How to create safer communities & stop making spectacles of LGBTIQ people
Yesterday I posted about the brutal rape and murder of Noxola Nogwaza in South Africa. A week ago a transgender woman, Chrissy Lee Polis was viciously beaten outside a Baltimore MacDonalds by two teenage girls after Ms Polis tried to use the women’s toilet. The beating was video taped and showed only one person tried to help. The rest did nothing and in some cases stood by and laughed. This is how Ms Polis described what happened.
“I wanted to go use the bathroom and the guy told me that I needed to order something before I had to use the bathroom. Well, by the time I got there I was really needing to use the bathroom. So a guy approached me and asked me how I was doing, so I said ‘not now.’ I went to go use the bathroom. Come back out and the girl spit in my face and she approached me, she said, ‘Are you trying to talk to my man?’ I said, ‘No, I didn’t even know that was your man at all. So the other girl came up and spit in my face and they started ripping my hair, throwing me on the floor, kicking me in my face.”
Activists in the US have been holding discussions on how to create safer communities for LGBTIQ; the role of the police and criminal justice system in combatting the violence; and aggressive policing in communities of colour. I tried to take their responses to see how they would work in a South African context. Obviously they cannot be packaged and flown across the Atlantic, but I do think the thought process behind the suggestions are worth following especially in prevention and working with communities. In the case of young Black lesbians, working with young boys in their early teens and feminist men to somehow try to break the cycle of violence before it reaches yet another generation.
This requires resources and collaboration between different groups as well as the government addressing issues such as housing, employment and health care – all of which were part of the press statement issued by Abahlali Shackdwellers on the 17th anniversary of South Africa’s independence. Its worth asking, if the girls and women who were being murdered and raped with such frequency were middle class Blacks or whites, would the criminal justice system, the government, the politicians react any differently?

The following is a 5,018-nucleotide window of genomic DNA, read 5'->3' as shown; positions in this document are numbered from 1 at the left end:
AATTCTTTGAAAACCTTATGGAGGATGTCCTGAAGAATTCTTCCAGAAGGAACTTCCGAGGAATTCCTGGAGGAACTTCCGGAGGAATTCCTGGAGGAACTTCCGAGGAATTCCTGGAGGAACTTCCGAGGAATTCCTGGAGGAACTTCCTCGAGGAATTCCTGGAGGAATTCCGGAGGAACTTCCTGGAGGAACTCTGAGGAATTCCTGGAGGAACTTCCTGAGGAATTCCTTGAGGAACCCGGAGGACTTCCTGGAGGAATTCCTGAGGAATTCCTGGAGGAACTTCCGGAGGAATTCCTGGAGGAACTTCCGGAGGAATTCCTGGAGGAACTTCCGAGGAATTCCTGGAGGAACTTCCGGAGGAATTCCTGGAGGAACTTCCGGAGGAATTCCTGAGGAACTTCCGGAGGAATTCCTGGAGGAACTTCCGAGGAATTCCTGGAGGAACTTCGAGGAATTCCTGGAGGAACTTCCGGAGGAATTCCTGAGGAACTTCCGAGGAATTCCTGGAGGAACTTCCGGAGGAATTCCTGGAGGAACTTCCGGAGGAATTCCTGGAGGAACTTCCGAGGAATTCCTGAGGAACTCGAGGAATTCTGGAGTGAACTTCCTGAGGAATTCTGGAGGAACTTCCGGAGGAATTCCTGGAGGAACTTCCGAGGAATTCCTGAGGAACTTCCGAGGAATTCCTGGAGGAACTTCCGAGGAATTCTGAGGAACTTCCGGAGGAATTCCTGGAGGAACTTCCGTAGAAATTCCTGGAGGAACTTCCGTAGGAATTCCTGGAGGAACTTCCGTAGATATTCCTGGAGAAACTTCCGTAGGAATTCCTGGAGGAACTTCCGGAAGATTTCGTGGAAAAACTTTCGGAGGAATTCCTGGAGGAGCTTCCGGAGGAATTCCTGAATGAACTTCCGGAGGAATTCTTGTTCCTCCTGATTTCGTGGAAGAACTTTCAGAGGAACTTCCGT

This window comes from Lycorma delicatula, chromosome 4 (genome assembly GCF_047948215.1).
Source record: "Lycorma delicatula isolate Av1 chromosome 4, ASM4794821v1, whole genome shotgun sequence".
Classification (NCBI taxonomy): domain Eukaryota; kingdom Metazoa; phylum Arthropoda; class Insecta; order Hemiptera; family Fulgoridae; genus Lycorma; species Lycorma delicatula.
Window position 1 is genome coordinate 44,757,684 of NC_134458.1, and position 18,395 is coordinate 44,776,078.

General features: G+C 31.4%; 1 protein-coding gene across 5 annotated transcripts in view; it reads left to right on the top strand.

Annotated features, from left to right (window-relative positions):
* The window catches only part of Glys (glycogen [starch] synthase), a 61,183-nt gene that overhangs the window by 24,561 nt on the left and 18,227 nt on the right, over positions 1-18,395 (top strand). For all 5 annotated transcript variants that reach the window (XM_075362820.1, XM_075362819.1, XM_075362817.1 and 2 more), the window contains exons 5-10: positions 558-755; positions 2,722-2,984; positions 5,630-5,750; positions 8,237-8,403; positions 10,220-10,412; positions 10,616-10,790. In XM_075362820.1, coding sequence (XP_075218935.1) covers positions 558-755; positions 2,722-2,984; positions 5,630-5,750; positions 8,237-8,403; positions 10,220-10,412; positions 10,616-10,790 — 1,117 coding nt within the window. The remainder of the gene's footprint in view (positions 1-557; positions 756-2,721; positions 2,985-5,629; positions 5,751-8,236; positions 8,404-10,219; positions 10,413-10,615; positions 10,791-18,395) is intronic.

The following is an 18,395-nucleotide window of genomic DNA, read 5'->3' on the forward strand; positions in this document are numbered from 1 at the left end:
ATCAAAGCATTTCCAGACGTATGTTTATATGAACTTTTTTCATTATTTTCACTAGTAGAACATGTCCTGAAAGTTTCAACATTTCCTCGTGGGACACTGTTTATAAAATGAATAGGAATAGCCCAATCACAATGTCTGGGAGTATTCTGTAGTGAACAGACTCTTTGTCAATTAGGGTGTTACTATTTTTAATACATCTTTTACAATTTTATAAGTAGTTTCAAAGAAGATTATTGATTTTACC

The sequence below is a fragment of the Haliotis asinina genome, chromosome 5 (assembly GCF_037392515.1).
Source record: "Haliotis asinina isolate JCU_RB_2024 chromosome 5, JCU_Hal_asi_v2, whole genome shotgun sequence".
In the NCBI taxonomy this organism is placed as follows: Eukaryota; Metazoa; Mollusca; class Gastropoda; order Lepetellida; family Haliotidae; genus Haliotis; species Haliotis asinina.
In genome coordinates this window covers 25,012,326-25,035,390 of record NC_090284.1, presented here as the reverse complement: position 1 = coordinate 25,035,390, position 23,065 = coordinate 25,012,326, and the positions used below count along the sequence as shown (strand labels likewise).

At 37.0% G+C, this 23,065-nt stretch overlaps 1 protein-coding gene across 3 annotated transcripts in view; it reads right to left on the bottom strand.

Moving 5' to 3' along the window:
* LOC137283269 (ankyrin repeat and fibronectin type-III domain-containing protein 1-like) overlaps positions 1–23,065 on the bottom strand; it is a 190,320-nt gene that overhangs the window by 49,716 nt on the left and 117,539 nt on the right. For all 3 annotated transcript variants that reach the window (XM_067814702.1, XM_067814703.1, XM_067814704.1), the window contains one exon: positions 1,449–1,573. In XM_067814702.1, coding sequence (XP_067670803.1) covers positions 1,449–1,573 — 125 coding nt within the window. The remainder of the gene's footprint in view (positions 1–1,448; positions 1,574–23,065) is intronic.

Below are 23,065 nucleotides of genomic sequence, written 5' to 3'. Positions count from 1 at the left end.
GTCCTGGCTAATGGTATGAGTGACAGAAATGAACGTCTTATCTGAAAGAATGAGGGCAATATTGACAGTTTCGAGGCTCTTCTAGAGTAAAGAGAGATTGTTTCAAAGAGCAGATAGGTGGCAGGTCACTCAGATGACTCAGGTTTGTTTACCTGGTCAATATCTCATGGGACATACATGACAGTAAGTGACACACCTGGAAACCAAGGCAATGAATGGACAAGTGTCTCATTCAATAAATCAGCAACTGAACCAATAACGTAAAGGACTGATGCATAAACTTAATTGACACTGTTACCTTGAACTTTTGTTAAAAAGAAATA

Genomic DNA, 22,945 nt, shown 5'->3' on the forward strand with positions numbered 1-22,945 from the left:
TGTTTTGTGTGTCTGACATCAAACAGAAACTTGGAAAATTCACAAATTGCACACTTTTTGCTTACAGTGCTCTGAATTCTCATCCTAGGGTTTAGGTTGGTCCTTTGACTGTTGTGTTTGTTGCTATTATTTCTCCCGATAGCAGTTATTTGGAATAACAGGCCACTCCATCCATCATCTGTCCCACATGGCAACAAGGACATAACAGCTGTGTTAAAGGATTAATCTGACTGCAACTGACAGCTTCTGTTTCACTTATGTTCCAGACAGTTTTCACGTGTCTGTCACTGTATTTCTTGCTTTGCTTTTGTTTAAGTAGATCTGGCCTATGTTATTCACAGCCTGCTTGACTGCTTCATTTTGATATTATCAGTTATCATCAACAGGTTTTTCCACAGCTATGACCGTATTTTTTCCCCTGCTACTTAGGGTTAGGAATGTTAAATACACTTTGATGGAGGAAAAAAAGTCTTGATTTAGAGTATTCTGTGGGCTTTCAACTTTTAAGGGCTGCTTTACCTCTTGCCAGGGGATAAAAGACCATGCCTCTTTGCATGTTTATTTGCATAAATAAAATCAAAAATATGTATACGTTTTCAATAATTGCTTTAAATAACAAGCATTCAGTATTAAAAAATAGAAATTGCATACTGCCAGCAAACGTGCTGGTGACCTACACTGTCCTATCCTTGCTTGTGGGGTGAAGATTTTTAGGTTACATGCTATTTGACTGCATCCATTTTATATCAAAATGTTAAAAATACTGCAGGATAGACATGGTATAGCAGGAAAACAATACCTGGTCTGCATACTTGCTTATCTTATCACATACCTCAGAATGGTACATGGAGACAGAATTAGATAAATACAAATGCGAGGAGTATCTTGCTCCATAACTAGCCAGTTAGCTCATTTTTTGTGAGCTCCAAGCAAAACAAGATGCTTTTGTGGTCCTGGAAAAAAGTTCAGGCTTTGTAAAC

It is so sad to still hear and see that seventeen years after the end of apartheid there are millions of people who are ‘forgotten’ and yet they are being told that they are free. They are being told that they must go to the stadiums on an empty stomach to listen to politicians tell them how far they have come and then go home to a shack.
Is it true that people are free if they are still living under the fear of being evicted? Are people free if they are still living under the fear of dying in shack fires because authorities deny them their basic right to have access to electricity? Are people free if they must still fear rape? Are people free if their children are still dying from diarrhoea? Are people free if they are still living in shacks? Are people free when they are being forced into transit camps or tiny badly made houses out in the human dumping grounds?
Are people free when they vote for councillors that never come to speak to them again till the next election? Is democracy really supposed to be a system for the politicians to use the poor as ladders?
One of the issues which came out of the discussion and which stands out for me is the media coverage. Too often only the violence against LGBTIQ people is reported and hardly ever the acts of resistance and the loving communities we share. Instead we are seen as either passive survivors or after death, become the media spectacle of some horrendous act of violence. The person is then turned into an icon for a “campaign” to raise money or publicity for some cause or other that has nothing to do with their life. Suddenly they have become an object of commodification to belong to whoever desires their name. It’s sickening.
On media coverage of transgender people:
“So often our struggles aren’t covered unless we’re attacked or harmed. So it’s also really important to highlight the ways that trans people aren’t victims. We’re also resisting and fighting back and we’re building strong communities.” Continue reading